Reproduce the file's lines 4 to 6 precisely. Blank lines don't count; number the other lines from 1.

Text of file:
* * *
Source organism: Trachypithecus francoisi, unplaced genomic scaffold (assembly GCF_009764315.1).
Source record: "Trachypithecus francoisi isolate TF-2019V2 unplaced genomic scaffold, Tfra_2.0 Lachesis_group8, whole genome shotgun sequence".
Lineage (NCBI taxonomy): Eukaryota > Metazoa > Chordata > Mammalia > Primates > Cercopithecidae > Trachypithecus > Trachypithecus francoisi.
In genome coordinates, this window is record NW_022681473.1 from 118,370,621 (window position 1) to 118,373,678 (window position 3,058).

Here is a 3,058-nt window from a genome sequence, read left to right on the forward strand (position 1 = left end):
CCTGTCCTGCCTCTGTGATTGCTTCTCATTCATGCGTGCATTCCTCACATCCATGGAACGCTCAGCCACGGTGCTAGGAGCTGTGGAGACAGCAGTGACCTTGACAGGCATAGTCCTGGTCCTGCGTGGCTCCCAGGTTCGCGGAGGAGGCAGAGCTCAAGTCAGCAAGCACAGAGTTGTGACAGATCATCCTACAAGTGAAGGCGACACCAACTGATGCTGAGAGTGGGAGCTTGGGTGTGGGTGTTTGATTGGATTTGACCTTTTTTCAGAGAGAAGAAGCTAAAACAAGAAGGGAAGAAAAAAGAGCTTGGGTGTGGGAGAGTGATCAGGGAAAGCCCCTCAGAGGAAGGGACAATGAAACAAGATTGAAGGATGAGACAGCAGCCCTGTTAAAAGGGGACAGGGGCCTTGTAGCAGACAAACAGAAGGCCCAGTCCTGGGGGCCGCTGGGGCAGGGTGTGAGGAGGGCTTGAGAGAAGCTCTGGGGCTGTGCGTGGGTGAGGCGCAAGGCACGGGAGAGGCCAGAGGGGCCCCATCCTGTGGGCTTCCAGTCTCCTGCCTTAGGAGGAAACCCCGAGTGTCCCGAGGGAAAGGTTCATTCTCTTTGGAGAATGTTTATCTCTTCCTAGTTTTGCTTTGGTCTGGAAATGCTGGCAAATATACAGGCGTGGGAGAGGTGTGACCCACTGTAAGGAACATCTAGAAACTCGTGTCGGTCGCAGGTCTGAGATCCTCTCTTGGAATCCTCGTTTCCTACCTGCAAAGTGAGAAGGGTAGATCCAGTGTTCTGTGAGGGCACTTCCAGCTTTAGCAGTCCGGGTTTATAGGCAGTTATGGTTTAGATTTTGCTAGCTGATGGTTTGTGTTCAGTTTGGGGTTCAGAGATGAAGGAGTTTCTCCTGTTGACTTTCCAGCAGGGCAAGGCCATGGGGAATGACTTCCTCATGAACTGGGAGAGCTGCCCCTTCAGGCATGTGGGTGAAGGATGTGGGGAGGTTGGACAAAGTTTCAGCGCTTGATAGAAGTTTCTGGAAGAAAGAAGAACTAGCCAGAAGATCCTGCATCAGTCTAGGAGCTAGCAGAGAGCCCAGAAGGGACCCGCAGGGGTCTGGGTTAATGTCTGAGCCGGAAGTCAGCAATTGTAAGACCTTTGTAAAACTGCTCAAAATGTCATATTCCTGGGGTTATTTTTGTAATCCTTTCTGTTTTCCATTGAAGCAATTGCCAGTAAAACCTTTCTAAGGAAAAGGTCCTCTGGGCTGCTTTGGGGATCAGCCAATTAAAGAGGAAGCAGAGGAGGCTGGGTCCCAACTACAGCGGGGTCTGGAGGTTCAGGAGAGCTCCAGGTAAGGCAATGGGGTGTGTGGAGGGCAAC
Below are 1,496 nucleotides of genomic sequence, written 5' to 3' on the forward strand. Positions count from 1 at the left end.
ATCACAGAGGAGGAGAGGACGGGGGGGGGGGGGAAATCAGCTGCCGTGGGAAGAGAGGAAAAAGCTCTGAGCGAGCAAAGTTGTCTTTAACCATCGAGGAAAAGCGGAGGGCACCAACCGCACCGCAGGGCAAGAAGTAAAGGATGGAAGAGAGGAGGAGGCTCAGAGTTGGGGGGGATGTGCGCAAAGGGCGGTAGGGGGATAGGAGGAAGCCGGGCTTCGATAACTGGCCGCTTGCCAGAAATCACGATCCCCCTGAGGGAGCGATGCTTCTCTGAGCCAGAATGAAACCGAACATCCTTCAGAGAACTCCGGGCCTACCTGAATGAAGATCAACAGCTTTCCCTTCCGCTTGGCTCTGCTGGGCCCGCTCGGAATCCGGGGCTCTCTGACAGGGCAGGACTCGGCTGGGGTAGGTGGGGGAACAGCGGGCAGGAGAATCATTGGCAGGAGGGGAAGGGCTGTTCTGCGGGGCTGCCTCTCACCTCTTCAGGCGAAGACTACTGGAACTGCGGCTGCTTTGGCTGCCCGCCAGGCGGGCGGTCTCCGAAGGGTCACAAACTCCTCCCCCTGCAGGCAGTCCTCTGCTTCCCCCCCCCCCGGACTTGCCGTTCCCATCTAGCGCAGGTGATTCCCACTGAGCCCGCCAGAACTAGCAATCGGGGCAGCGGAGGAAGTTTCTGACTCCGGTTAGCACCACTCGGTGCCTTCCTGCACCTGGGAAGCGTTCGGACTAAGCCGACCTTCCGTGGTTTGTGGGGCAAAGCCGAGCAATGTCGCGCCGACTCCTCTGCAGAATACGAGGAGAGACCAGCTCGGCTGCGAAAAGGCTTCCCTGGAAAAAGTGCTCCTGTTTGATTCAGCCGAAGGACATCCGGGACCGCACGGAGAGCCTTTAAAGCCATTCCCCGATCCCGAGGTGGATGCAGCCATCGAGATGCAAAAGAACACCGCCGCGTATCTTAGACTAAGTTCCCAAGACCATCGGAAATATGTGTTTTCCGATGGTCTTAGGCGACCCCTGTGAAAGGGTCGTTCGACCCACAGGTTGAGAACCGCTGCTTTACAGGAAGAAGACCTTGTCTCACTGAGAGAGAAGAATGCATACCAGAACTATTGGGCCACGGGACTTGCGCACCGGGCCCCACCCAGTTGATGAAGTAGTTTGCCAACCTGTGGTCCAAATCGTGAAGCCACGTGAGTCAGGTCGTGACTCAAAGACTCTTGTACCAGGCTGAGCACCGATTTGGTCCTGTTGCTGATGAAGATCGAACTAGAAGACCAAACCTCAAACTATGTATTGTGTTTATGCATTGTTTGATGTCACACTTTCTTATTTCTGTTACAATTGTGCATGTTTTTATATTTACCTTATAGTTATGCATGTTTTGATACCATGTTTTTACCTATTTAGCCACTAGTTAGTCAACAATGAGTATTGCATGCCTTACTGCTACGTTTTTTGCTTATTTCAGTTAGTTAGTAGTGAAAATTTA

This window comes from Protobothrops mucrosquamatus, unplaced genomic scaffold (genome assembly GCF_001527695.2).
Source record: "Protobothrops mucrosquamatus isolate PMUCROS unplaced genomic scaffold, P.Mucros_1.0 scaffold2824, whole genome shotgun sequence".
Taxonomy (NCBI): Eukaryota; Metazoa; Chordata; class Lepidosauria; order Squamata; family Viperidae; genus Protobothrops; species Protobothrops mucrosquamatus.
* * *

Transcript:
In genome coordinates, this window is record NW_022681473.1 from 118,370,621 (window position 1) to 118,373,678 (window position 3,058).

Here is a 3,058-nt window from a genome sequence, read left to right on the forward strand (position 1 = left end):
CCTGTCCTGCCTCTGTGATTGCTTCTCATTCATGCGTGCATTCCTCACATCCATGGAACGCTCAGCCACGGTGCTAGGAGCTGTGGAGACAGCAGTGACCTTGACAGGCATAGTCCTGGTCCTGCGTGGCTCCCAGGTTCGCGGAGGAGGCAGAGCTCAAGTCAGCAAGCACAGAGTTGTGACAGATCATCCTACAAGTGAAGGCGACACCAACTGATGCTGAGAGTGGGAGCTTGGGTGTGGGTGTTTGATTGGATTTGACCTTTTTTCAGAGAGAAGAAGCTAAAACAAGAAGGGAAGAAAAAAGAGCTTGGGTGTGGGAGAGTGATCAGGGAAAGCCCCTCAGAGGAAGGGACAATGAAACAAGATTGAAGGATGAGACAGCAGCCCTGTTAAAAGGGGACAGGGGCCTTGTAGCAGACAAACAGAAGGCCCAGTCCTGGGGGCCGCTGGGGCAGGGTGTGAGGAGGGCTTGAGAGAAGCTCTGGGGCTGTGCGTGGGTGAGGCGCAAGGCACGGGAGAGGCCAGAGGGGCCCCATCCTGTGGGCTTCCAGTCTCCTGCCTTAGGAGGAAACCCCGAGTGTCCCGAGGGAAAGGTTCATTCTCTTTGGAGAATGTTTATCTCTTCCTAGTTTTGCTTTGGTCTGGAAATGCTGGCAAATATACAGGCGTGGGAGAGGTGTGACCCACTGTAAGGAACATCTAGAAACTCGTGTCGGTCGCAGGTCTGAGATCCTCTCTTGGAATCCTCGTTTCCTACCTGCAAAGTGAGAAGGGTAGATCCAGTGTTCTGTGAGGGCACTTCCAGCTTTAGCAGTCCGGGTTTATAGGCAGTTATGGTTTAGATTTTGCTAGCTGATGGTTTGTGTTCAGTTTGGGGTTCAGAGATGAAGGAGTTTCTCCTGTTGACTTTCCAGCAGGGCAAGGCCATGGGGAATGACTTCCTCATGAACTGGGAGAGCTGCCCCTTCAGGCATGTGGGTGAAGGATGTGGGGAGGTTGGACAAAGTTTCAGCGCTTGATAGAAGTTTCTGGAAGAAAGAAGAACTAGCCAGAAGATCCTGCATCAGTCTAGGAGCTAGCAGAGAGCCCAGAAGGGACCCGCAGGGGTCTGGGTTAATGTCTGAGCCGGAAGTCAGCAATTGTAAGACCTTTGTAAAACTGCTCAAAATGTCATATTCCTGGGGTTATTTTTGTAATCCTTTCTGTTTTCCATTGAAGCAATTGCCAGTAAAACCTTTCTAAGGAAAAGGTCCTCTGGGCTGCTTTGGGGATCAGCCAATTAAAGAGGAAGCAGAGGAGGCTGGGTCCCAACTACAGCGGGGTCTGGAGGTTCAGGAGAGCTCCAGGTAAGGCAATGGGGTGTGTGGAGGGCAAC